Maureen has ghosts. One of them she’s trying to make contact with, literally, and her quest is quietly entrancing. At a deliberate pace, Personal Shopper, an artful, introspective ghost story, poses existential questions about coping with grief in a straightforward, affecting way. It also gets weird. And achingly tense.
Kristen Stewart plays Maureen, an American living in Paris. She works as an assistant for famous fashionista Kyra (Nora von Waldstätten), whom she barely sees. Unfulfilled by her work, she collects clothes for events and performs other tasks for the difficult woman. Maureen’s also a medium and hopes to connect with the spirit of her recently deceased twin brother. After all, the two made a pact that whoever died first would find a way to contact the bereft.
A female ghost appears at her brother’s creaky old home. Someone (either living or, perhaps, from the beyond) begins to text her. What does it all mean? The film thoughtfully tracks Maureen’s journey to get answers. Many of them about herself.
Reunited with Oliver Assayas, director of Clouds of Sils Maria, Stewart’s understated moodiness effortlessly escalates to debilitating fear and mellows to sober submission. While on a train to London to procure more clothes for Kyra, the mysterious texts grow increasingly personal and Stewart gently quakes in distress. This isn’t a screeching, frazzled damsel. She’s truly, deeply haunted. Later, she’s stone-faced and determined to find some form of peace. Stewart is absolutely magnificent, giving a lowkey performance of tremendous range.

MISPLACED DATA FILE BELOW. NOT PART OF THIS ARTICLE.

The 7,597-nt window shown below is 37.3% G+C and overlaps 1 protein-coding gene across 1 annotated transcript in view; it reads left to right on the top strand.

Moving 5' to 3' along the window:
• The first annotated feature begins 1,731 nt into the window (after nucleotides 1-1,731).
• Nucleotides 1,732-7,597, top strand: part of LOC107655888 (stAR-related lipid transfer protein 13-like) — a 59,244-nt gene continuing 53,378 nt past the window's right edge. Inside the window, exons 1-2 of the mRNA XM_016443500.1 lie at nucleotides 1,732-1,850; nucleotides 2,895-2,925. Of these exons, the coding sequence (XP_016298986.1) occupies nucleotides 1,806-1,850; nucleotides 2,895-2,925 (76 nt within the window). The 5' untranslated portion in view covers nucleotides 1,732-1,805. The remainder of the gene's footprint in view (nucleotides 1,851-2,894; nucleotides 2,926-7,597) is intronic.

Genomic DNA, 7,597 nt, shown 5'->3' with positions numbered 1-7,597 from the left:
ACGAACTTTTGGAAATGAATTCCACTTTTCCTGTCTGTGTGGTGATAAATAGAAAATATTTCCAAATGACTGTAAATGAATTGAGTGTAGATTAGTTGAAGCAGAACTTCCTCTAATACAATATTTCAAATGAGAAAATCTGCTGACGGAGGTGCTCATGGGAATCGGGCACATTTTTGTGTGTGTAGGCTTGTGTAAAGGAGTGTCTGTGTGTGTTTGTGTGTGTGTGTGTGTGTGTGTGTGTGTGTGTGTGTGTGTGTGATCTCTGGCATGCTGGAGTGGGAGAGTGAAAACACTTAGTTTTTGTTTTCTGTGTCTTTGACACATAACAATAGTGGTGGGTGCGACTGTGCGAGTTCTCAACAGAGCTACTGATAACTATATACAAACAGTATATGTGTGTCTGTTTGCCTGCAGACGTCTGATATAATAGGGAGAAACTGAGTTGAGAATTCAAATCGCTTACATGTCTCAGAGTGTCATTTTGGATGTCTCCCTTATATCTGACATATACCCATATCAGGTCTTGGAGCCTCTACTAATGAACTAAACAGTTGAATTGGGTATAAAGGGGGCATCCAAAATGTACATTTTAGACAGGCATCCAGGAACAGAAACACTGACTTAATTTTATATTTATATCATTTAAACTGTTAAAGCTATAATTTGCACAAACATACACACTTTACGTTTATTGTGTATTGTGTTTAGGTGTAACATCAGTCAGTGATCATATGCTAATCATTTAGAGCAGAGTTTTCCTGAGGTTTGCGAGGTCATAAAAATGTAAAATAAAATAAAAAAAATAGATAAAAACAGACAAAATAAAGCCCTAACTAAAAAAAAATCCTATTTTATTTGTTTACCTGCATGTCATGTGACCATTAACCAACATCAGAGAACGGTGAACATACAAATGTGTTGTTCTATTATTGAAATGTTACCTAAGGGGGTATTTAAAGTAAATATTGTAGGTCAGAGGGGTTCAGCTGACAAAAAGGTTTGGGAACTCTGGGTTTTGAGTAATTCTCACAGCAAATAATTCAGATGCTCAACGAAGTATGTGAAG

Assayas also fills the film with side conversations and diversions that add context. Maureen watches a cheesy TV movie about Victor Hugo’s séances, which would seem ridiculous if we didn’t already know that ghosts definitely exist in the world of Personal Shopper. She also discovers the work of artist Hilma af Klint, who (probably rightly) claimed that her abstract works were ahead of their time.
Discussions with her brother’s widow (Sigrid Bouaziz), Kyra’s blunt beau Ingo (Lars Eidinger), and a long-distance boyfriend (Ty Olwin) provide much different insights on methods of coping.
Most intriguing are the text messages. Maureen indulging the cyberstalker in virtual banter is believable. She’s so desperate to connect and the back-and-forth provides a kind of catharsis. Even if this isn’t who she hopes it is, there’s an intimacy to the interactions. Typing personal details and becoming vulnerable is freeing. That bleeds into the “real” world, as Maureen gets fleeting satisfaction from trying on Kyra’s ridiculously expensive clothes and allowing herself to do something forbidden.
The messages grow more severe, and there’s a shot that’s probably as tense as a close-up on an iPhone screen can get. A string of missed texts slowly dictate the locations and intentions of the texter, all presented plainly without cheap music cues or manipulative edits, which makes it more terrifying. It’s a bit of a shame that the payoff isn’t as satisfying, and is more than a little logistically unclear. A few scenes end abruptly in similar frustrating fashion, while some speechifying mixes obliqueness with on-the-nose sentiment.
But Personal Shopper isn’t going for spectacle or neatly-presented resolutions. Assayas blends mundanity with mystical in a hypnotic way, the exploratory camerawork making it feel as if we’re eavesdropping on an emotional journey. One that, however procedural, is tinged with genuine loss and loneliness. That the film uses the illusory connections of our digital age to authenticate those feelings is all the more impressive.